COVID-19: Dispelling myths and misinformation

Date: 2 December 2020

Community pharmacies need to be aware of the myths and misinformation surrounding COVID-19 so that they can better inform and help patients.

An International Pharmacy Federation (FIP) webinar, titled Self-care: managing mild COVID-19 symptoms, dispelling the myths has stressed the important role of community pharmacies in the COVID-19 environment.

FIP lead for data and intelligence Christopher John said community pharmacies had a pivotal role to play not only in ensuring access to medicines and medical devices, “but also in public health and namely by informing the public about preventative measures, advising about behavioural precautions and risk assessment, early detection and referral of individuals suspected to be at high risk of being infected from COVID-19.

“Pharmacy staff may face myths and questions, so they need to be ready to deal with them utilising available evidence.

“We are faced day after day with a huge amount of COVID-19 information. Not all of it is reliable and like the virus, myths and rumours can multiply and grow in a very large number and take hold as being true.”

It was important to not spread rumours in group chats, double-check facts, obtain information from trusted sources, and ask “How do you know it’s true?”.

One question asked of pharmacists and staff was whether there were any specific medicines to prevent or treat COVID-19.

“There is no magic bullet. To date, there is no specific medicine to prevent or treat the new coronavirus. We are reliant on public health measures.”

Mr John said patients may ask about a range of misinformation on COVID-19 including:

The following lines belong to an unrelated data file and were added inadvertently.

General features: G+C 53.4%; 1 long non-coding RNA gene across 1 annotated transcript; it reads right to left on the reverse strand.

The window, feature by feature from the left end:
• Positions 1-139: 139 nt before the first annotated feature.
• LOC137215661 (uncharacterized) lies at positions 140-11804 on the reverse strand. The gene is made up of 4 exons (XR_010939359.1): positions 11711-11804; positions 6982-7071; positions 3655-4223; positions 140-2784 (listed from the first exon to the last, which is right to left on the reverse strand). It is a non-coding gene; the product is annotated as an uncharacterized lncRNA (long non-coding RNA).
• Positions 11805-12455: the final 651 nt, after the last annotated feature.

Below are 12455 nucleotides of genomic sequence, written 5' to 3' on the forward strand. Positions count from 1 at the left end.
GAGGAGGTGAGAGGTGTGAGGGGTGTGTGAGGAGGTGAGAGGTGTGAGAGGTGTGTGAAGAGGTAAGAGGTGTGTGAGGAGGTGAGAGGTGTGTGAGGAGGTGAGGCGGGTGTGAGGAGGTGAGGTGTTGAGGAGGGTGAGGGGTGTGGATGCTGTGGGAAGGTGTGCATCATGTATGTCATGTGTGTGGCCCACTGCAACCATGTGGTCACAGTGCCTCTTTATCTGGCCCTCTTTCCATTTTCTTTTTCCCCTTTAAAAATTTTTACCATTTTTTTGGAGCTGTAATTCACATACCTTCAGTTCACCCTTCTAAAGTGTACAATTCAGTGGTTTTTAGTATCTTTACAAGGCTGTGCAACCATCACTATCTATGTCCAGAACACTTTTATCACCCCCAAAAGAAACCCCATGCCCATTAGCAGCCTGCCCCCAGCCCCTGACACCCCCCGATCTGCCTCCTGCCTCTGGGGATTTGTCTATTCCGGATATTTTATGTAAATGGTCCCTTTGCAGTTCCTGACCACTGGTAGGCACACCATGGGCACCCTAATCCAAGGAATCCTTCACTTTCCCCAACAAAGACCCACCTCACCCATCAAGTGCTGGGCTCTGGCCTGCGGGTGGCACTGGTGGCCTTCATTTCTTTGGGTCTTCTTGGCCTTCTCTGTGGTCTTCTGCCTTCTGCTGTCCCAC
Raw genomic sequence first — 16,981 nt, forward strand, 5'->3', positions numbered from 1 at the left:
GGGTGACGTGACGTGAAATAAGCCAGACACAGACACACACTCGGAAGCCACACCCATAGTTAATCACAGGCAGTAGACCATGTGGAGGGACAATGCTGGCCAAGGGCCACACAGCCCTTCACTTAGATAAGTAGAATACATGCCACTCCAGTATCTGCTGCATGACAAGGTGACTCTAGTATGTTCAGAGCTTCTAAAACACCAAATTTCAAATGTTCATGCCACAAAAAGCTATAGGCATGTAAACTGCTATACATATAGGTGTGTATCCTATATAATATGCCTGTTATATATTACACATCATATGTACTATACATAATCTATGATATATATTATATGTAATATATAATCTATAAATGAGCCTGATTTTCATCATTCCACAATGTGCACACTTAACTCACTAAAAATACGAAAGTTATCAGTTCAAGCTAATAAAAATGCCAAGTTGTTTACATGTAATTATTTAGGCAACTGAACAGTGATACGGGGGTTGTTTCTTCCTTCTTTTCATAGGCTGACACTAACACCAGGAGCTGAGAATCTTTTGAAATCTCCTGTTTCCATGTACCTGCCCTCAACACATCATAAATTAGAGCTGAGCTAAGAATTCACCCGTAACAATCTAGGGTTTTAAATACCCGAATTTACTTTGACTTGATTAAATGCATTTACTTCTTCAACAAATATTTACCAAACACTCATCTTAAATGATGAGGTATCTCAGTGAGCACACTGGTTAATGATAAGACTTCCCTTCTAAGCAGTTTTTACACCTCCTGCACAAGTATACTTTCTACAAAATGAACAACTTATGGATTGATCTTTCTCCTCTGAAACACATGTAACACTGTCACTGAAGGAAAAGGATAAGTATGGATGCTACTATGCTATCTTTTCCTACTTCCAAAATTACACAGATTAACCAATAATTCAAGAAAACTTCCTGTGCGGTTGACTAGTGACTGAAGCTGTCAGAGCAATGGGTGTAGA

• Use of pneumonia and flu vaccines: No evidence to prove they provide protection against COVID-19
  • Saline nasal spray: No evidence they protect against infection
  • High or low temperatures provide protection: Such temperatures do not prevent a person contracting COVID-19
  • Antibiotics: Only used for bacterial infection
  • Methanol and ethanol sprays: Do not prevent getting the virus and potentially can harm eyes and mouth
  • Drinking alcohol: No protection
  • Garlic: No evidence of protection
  • UV disinfection lamp/disinfectants: Used on surfaces, not body
  • 5G networks: Avoiding exposure does not prevent infection
  • Supplements:
  • Vitamin C, zinc, green tea or echinacea – unlikely to affect immune system
  • Colloidal silver – not safe or effective
  • Oleandrin – poisonous

Mr John also said one theory was that ibuprofen upregulates ACE, increasing entry of COVID-19 into cells but, to date, the only studies of this had been on rats, not humans.

FIP Guidelines state: “There is currently no conclusive evidence to establish a direct association between the use of non-steroidal anti-inflammatory medicines (including ibuprofen) and increased risk of infection or severity of disease.”

A recording of the webinar can be accessed here.

Contact: The Guild
Phone: 13GUILD

Previous Forefront article

Was this page useful to you?

Page last updated on: 02 December 2020